Why think about gardens now? The weather outside is terrible and the sun seems to set only just after it has risen. One reason to look forward to the spring is that it is a good way to cheer yourself up. This is of course famously the time of year to make resolutions and lists; clear one’s desk and mind of preconceptions, and move forward with fresh vigour (if slightly lower in the water after the Christmas period). It is perhaps for this reason that we often get new enquiries in January. It is not a bad time to start planning a project, if one can raise the enthusiasm. Getting stuck into the possibilities of what can be achieved is almost by definition an optimistic process which helps raise the spirits of all concerned.
I also find that one looks at landscapes and gardens in a different way at this time of year. In a sleepy winter landscape, the importance of what colour and life remains is underlined.
One becomes more aware of the contrasts between evergreens and deciduous plants; of coloured stems shining in low sunlight. Birds are suddenly much more noticeable, along with the need to cater for them. There is something particularly fascinating about the landscape laid bare at this time of year. Beyond the tiredness of the herbaceous plants and bumpy lawns, there is a leaner palette of colour and texture that gradually forces the casual observer to look more closely at a landscape.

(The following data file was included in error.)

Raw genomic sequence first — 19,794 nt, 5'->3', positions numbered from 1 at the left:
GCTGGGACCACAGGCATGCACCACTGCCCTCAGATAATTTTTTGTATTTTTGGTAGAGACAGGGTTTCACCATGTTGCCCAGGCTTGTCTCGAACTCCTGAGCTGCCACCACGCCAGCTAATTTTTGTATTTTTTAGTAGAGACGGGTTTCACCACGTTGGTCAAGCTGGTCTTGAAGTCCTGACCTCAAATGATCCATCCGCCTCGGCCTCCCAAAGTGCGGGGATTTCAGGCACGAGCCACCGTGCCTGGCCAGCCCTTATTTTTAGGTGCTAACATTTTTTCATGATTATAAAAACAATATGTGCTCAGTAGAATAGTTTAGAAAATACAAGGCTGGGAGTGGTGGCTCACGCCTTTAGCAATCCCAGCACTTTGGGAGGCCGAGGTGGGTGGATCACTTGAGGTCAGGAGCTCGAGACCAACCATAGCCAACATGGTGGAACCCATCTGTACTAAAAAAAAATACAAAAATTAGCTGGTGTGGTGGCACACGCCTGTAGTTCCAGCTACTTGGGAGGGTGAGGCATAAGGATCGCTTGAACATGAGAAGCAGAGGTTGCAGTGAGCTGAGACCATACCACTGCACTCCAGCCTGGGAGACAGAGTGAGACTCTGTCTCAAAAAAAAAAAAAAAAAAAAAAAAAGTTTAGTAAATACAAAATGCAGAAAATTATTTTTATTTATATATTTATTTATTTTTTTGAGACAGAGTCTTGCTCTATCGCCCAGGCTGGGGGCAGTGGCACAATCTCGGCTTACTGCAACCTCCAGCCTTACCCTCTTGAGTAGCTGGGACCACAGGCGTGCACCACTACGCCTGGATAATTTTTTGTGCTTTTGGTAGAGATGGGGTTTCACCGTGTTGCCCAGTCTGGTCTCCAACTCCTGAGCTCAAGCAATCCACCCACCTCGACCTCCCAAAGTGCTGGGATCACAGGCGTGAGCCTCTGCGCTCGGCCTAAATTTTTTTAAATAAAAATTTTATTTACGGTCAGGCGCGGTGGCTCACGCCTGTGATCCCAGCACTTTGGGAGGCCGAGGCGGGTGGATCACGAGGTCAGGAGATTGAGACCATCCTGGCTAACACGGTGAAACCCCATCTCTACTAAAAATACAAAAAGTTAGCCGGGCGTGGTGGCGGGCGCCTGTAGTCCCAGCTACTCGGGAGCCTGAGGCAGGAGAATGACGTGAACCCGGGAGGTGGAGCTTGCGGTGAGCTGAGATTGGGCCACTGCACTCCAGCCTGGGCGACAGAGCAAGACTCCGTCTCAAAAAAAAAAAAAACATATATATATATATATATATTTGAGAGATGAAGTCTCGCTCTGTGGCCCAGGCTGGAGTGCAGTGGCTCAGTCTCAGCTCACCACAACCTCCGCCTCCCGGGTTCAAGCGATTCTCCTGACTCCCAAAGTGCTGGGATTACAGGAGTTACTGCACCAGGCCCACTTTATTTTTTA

The skeletal nature of the branches, and the tracery of the twigs can look very dramatic against a pale sky, and quite magical when picked out in frost.
The snow underlines the structure of a landscape in quite a different way. The surface textures are all obliterated, the contours smoothed out and the colour palette reduced to a simple, elegant monotone. The reflective effect of the white landscape also gives a different quality to the light.
The sun is often low in the sky which enhances the undulations of the landforms with subtle bluish purple shadows. All of these things allow us to look at the structural elements of the landscape with a detachment that is otherwise rarely possible, often revealing a hidden beauty and simplicity of form. There is also a stillness about a winter landscape that lends real serenity. Noise is muffled, but there are few leaves to rustle together anyway.
So instead of moping inside, look at the landscape through fresh eyes and reassess it. You may see simple beauty that you hadn’t noticed before.